A Tennessee man has suspended his campaign for the state House of Representatives after being indicted for fraud and identity theft. Kristopher Gore, a Democratic candidate for Tennessee’s 43rd District, is accused of writing bad checks to pay for campaign materials. A graphic designer from a McMinnville sign shop says Gore owes thousands of dollars for “Kris Gore, State Representative” signs, hundreds of which sit in a local warehouse, WTVF-TV reports.
They’ll likely remain there, unused. On June 11, Gore posted an apology to his Facebook page and announced the suspension of his campaign.
“I am sure that most of you have seen the papers or heard what is currently going on in regards to some poor choices I made,” part of the post reads. “I would like to take this opportunity to publicly apologize to all those I have hurt because of those decisions. To those involved I deeply apologize for the hardship I put you in financially. I have been and am currently working towards making restitution to all who were involved.”
In addition to the sign shop, a fellow Democrat is allegedly among the victims of Gore’s scheme. Gore is accused of stealing the identity of state Rep. John Windle, the longtime representative of Tennessee’s District 41. Windle told local media Gore worked part time for him about five years ago, and he had to freeze his bank accounts as a result of the alleged theft.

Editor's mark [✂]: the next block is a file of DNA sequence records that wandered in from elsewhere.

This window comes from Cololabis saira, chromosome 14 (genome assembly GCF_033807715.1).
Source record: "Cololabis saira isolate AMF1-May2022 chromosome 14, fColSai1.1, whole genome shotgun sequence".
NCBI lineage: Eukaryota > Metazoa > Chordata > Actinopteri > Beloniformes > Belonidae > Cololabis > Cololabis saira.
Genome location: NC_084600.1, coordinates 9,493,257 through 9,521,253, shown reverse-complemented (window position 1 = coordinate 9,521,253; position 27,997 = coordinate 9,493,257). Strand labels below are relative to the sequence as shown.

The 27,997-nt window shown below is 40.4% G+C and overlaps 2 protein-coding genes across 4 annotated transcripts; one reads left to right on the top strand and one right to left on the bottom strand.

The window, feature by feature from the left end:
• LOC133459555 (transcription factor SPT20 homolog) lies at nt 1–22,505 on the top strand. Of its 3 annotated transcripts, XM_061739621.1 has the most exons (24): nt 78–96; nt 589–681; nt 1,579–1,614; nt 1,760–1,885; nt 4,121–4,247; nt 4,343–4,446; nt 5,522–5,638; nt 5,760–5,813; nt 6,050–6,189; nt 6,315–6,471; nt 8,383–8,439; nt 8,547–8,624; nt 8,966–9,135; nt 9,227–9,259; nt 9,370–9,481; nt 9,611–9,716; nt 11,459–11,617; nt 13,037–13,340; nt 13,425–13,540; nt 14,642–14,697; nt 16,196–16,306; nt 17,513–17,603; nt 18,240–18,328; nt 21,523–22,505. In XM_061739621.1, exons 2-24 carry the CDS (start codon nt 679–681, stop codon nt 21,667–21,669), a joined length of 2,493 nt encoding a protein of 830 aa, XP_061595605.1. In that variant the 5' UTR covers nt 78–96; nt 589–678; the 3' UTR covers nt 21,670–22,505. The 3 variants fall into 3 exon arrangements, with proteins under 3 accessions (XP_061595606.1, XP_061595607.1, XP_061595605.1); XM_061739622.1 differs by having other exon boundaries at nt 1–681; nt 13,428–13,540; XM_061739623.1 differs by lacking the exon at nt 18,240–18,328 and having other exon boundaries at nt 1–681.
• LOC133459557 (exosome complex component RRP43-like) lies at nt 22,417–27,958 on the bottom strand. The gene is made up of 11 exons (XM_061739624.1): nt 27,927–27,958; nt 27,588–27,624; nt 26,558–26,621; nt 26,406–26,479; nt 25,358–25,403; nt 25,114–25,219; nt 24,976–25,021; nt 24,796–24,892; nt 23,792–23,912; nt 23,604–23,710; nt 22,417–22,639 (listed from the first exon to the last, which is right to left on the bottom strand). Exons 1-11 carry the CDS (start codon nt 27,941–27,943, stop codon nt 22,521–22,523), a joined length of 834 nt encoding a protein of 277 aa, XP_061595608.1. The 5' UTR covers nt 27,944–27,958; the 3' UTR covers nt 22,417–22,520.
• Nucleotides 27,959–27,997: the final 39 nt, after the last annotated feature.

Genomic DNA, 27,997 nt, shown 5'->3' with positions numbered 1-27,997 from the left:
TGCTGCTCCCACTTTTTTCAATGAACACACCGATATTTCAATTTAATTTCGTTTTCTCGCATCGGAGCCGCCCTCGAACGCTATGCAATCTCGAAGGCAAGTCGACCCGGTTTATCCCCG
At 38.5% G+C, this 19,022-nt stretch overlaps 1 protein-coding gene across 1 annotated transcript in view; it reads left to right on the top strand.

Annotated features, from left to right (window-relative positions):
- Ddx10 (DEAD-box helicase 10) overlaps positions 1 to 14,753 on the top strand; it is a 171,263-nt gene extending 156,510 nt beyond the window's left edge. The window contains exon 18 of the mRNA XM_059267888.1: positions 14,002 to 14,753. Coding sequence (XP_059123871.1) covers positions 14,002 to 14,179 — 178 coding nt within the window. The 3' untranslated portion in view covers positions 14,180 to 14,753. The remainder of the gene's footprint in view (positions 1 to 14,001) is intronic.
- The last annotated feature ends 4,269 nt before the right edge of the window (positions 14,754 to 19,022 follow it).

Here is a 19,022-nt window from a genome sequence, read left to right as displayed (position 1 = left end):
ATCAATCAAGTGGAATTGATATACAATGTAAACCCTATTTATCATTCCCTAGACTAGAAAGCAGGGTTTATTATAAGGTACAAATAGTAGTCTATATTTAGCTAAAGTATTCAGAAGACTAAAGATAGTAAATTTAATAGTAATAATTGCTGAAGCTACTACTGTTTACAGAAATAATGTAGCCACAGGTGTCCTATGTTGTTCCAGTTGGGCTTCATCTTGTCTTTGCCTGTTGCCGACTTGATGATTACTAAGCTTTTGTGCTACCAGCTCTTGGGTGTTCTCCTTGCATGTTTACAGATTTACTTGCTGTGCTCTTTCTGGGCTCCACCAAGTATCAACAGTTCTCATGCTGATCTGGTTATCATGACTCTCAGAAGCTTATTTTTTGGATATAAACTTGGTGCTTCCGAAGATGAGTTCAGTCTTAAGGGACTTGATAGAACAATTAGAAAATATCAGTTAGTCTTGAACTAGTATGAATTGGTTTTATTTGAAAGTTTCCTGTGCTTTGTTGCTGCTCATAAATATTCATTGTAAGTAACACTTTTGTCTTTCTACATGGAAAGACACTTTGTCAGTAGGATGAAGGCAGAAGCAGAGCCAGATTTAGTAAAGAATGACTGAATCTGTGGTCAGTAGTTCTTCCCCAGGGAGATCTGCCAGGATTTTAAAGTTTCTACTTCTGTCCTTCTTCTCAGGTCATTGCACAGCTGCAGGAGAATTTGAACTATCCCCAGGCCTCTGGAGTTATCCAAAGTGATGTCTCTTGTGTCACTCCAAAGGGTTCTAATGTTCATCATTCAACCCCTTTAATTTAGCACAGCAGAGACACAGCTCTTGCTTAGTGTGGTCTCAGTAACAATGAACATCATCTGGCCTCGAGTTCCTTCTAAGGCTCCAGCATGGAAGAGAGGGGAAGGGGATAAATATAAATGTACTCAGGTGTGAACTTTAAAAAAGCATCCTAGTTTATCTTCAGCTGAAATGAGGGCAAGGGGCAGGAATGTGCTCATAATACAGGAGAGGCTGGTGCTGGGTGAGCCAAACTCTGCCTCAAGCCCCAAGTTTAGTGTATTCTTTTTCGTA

The Tennessee Bureau of Investigation started looking into Gore’s activities in May and discovered a check of $13,500 he wrote to the local sign shop had bounced. Further investigation revealed Gore forged a bank letter showing his account in good standing, according to a release on the TBI website. In June, he was indicted by a grand jury in Warren County on theft, writing bad checks, forgery and identity theft.
Identity theft can sometimes be difficult to detect. It’s usually more readily apparent if someone accesses your existing accounts, especially if you check your bank and credit card statements often. But if someone uses your information to open new accounts without your knowledge, you may not discover them until they’ve damaged your credit. That’s why it’s good to check your credit reports regularly for errors or signs of fraud, and to monitor your credit scores for any big, unexpected changes that could indicate a problem. You can check your credit reports for free once a year through AnnualCreditReport.com, and you can monitor your credit scores through free sites like Credit.com.
More on Identity Theft:
- Identity Theft: What You Need to Know
- The Risks You Face From Identity Theft
- How Credit Impacts Your Day-to-Day Life